BY Dan Fox in Reviews | 01 APR 10
Featured in
Issue 130

In Numbers

X-Initiative, New York, USA

D
BY Dan Fox in Reviews | 01 APR 10

'In Numbers', 2010. Installation view.

‘In Numbers’ was one of four exhibitions that marked the final phase of X-Initiative, a one-year, non-profit project based in a huge building in Chelsea that once housed the Dia Foundation. Under the direction of Cecilia Alemani, X-Initiative featured exhibitions, lectures, performances and sundry events, and was a welcome gust of fresh air blowing along the streets of sometimes staid Chelsea galleries (though, one should note, it was founded by a local dealer, Elizabeth Dee). Its programme included solo shows by Keren Cytter, Luke Fowler, Hans Haacke, Christian Holstad, Mika Tajima, Tris Vonna-Michell and Artur Z˙mijewski; group exhibitions curated by Fritz Haeg (‘Dome Colony X in the San Gabriels’), Emily Roysdon (‘Ecstatic Resistance’) and screenings organized by Electronic Arts Intermix. There were talks and discussions by, amongst others, Hal Foster, Dan Graham, David Joselit, Emily and Sarah Kunstler, Sylvère Lotringer and Bruce High Quality Foundation. It was lively, certainly, though I doubt the structure seemed new to anyone familiar with the now-common cross-platform programming of many contemporary art institutions. Nor the language of its mission statement, couched in the faux-dynamic language that art has inherited from business and politics: a ‘consortium’ that will ‘challenge us to think’, ‘reach[ing] across traditional boundaries’ and ‘respond[ing] quickly’. But it was a comfortable fit for ‘In Numbers’, an exhibition of serial publications by artists from 1955 to the present that elegantly demonstrated the interest artists have had in collaboration and in alternative means of distributing their work – not to mention how they are represented through the media.

‘In Numbers’ featured 55 publications displayed in vitrines arranged across the gallery. Each case contained sample back issues or, in the cases of publications that only ran to a handful of numbers, a full set. Earliest among them was Wallace Berman’s Semina (1955–64) – taken as the show’s point of departure for its innovative approach to printing techniques – and the most recent included Continuous Project (2003–ongoing), LTTR (2001–ongoing) and North Drive Press (2004–9). The show included publications that have been running for decades (Stephen Willats’ Control, for example, which began in 1965), those that never got past two issues, the minimum qualification for inclusion here (Joe Brainard’s C Comics, 1964–5) and those that took seriality to an extreme (Adam Dant’s Donald Parsnips Daily Journal which ran to 1,303 issues between 1995 and 2000). Content ranged from the personal (Roni Horn’s chronicle of her visits to Iceland, To Place, 1990–ongoing) to the political (Martha Rosler’s Food Novels, 1974–6). There were also witty titles to enjoy, such as Everyday Hiking (2005) and This is the Salivation Army (1996–2003), although my favourite name, Fuck You: A Magazine of the Arts, was sadly not among them.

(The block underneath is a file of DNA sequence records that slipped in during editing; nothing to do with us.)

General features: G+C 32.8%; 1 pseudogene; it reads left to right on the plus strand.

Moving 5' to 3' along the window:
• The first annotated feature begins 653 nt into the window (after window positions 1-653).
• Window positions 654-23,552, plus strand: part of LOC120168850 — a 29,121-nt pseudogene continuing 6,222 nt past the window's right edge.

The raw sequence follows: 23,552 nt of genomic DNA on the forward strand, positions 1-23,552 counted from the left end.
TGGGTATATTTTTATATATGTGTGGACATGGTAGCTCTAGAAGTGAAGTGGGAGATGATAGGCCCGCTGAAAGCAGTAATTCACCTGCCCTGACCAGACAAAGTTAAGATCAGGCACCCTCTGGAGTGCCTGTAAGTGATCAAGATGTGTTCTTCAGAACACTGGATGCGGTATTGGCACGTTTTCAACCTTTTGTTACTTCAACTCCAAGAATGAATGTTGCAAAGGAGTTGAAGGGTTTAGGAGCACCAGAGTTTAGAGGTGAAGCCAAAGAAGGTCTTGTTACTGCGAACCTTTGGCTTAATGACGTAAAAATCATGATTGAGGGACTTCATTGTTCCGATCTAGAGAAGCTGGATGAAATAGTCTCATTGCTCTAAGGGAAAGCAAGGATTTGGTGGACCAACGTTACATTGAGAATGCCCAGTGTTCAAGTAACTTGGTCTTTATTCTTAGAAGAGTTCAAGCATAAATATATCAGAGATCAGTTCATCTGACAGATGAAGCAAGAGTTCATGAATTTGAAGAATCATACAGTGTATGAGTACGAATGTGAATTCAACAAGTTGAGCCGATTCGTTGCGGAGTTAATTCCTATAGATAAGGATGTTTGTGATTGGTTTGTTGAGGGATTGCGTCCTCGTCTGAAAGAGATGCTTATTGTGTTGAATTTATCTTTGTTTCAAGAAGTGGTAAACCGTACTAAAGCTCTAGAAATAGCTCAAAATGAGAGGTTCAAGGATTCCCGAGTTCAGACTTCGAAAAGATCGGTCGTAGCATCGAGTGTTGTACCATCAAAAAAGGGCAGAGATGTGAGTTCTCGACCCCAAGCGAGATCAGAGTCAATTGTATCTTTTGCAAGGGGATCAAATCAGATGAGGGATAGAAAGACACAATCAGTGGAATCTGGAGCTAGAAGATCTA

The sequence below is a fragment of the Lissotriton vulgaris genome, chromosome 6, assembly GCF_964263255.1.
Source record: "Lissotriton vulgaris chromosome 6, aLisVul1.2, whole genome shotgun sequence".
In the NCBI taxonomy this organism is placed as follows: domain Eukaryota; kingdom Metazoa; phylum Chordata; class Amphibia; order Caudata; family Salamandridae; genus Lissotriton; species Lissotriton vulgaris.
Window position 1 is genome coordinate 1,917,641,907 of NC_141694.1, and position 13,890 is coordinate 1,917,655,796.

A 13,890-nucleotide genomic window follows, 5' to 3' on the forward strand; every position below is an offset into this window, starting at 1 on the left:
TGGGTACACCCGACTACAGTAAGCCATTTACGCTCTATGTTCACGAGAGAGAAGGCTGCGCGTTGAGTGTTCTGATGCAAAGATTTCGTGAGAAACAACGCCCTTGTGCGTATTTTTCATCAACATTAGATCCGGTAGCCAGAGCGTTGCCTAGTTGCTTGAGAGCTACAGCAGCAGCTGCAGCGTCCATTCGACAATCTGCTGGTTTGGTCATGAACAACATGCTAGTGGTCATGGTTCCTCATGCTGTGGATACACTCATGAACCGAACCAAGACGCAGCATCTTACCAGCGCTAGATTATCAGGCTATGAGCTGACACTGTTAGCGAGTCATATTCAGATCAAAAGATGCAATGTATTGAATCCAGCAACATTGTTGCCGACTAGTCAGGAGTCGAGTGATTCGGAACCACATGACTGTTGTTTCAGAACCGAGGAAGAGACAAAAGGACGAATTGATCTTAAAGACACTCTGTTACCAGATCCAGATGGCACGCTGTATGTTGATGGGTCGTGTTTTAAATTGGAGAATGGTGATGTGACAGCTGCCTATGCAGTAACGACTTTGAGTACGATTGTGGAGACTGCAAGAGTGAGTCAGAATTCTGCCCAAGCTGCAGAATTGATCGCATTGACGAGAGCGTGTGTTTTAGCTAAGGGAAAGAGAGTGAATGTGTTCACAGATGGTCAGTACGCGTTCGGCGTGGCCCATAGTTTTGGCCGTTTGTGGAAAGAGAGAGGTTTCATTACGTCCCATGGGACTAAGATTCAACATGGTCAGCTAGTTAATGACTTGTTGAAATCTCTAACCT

Featured publications hailed from Europe and North America, the exceptions being Argentina (Diagonal Cero, 1962–8) and Japan (Kiroku, 1972–3, Provoke, 1968–9, and Zerokkusu Shashincho, 1970). This raised the interesting question of localism. I was happy to see that The BANK (1996–7) was included, since its savage satires of the British art scene provide evidence that not every artist in the 1990s was living it up with Damien Hirst and Blur. Yet here in New York, I wondered how well any of its jibes at British critics, curators, dealers and artists, some long-since departed from the art world, might translate.

It was fascinating to see all this material, but ‘seeing’ was also a problem. Yes, there are archival and preservation issues at stake in exhibiting publications such as these – some desperately fragile, others rare-as-hens’-teeth – but being unable to appreciate the physical characteristics of publications (portability, the feel of the paper, the page-for-page browsing experience of pace and juxtaposition) rendered these ’zines mute, biblio-fetish objects. However, with the future of print media at stake, ‘In Numbers’ also raised the crucial question: ‘Where do we go from here?’

Dan Fox is a writer who lives in New York, USA. His latest book is Limbo (2018).

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